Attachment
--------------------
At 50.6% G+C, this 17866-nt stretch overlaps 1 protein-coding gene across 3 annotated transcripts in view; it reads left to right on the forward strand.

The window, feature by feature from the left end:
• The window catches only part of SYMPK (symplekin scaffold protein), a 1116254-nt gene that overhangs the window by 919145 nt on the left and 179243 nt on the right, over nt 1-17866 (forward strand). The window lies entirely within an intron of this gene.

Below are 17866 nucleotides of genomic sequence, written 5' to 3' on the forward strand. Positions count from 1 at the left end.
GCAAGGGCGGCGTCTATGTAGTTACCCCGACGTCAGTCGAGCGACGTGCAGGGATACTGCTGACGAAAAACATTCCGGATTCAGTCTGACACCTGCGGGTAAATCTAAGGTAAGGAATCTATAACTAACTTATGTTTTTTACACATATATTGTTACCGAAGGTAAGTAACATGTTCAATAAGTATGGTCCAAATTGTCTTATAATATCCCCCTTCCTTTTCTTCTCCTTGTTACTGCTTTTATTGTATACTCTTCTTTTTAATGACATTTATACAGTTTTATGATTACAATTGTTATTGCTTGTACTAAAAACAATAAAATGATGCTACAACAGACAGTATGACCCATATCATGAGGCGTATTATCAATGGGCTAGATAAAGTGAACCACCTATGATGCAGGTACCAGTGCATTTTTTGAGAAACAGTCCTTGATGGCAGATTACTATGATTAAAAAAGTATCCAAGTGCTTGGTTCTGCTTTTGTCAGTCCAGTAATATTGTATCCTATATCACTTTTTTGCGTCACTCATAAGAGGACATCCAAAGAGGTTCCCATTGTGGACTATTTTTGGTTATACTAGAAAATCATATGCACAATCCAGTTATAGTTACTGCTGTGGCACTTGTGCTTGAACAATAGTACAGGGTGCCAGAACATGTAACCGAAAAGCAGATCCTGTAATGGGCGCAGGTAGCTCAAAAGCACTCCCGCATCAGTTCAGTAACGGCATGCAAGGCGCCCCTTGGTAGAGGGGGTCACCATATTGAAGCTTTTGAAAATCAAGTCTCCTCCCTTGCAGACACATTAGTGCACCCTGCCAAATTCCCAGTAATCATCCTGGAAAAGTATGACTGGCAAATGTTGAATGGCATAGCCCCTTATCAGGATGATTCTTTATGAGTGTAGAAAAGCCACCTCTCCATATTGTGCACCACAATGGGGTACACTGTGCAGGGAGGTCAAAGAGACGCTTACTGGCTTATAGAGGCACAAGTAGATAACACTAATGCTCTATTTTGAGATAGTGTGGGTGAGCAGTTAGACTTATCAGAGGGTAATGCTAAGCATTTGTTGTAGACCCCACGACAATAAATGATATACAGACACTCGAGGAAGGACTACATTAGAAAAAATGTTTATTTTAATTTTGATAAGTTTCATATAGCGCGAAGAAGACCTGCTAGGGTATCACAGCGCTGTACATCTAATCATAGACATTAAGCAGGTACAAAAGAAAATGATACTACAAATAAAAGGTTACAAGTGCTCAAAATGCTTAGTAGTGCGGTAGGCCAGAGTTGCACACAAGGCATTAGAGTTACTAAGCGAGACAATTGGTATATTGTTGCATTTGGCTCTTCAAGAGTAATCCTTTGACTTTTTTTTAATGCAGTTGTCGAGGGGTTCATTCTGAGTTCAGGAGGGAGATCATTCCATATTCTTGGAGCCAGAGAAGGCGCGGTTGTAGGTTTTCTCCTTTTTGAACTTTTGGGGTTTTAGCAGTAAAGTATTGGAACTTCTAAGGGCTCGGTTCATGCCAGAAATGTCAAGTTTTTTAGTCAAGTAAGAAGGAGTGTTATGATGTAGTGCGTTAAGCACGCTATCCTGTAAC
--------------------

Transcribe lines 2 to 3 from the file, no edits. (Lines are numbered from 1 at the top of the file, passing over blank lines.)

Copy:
The window, feature by feature from the left end:
• The window catches only part of SYMPK (symplekin scaffold protein), a 1116254-nt gene that overhangs the window by 919145 nt on the left and 179243 nt on the right, over nt 1-17866 (forward strand). The window lies entirely within an intron of this gene.